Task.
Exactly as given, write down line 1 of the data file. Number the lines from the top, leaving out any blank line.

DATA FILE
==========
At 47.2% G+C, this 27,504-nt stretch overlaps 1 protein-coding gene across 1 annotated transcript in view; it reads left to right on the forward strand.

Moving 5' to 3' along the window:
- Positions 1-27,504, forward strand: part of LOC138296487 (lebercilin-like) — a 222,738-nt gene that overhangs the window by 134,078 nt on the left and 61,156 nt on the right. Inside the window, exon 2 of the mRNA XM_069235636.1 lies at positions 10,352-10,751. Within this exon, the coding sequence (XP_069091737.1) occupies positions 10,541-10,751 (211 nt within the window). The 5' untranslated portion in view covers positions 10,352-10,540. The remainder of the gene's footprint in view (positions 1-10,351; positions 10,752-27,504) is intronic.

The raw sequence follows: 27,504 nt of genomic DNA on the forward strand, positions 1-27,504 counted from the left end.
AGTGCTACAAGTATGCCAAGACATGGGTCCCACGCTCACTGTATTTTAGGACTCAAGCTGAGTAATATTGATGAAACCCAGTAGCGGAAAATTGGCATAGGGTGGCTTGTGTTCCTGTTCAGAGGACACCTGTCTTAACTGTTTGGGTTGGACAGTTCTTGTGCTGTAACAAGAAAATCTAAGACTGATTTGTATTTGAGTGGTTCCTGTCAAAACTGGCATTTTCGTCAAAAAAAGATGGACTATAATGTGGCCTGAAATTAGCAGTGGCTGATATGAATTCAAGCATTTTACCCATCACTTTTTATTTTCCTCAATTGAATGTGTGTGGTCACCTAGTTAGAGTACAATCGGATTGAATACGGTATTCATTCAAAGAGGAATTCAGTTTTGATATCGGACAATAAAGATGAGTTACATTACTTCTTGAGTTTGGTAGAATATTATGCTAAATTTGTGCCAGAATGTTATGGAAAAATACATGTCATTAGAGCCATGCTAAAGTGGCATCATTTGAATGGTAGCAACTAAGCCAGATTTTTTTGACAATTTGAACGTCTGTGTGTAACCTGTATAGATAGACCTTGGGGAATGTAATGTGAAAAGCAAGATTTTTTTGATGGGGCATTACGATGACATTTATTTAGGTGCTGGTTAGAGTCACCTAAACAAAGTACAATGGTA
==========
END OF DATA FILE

At 47.2% G+C, this 27,504-nt stretch overlaps 1 protein-coding gene across 1 annotated transcript in view; it reads left to right on the forward strand.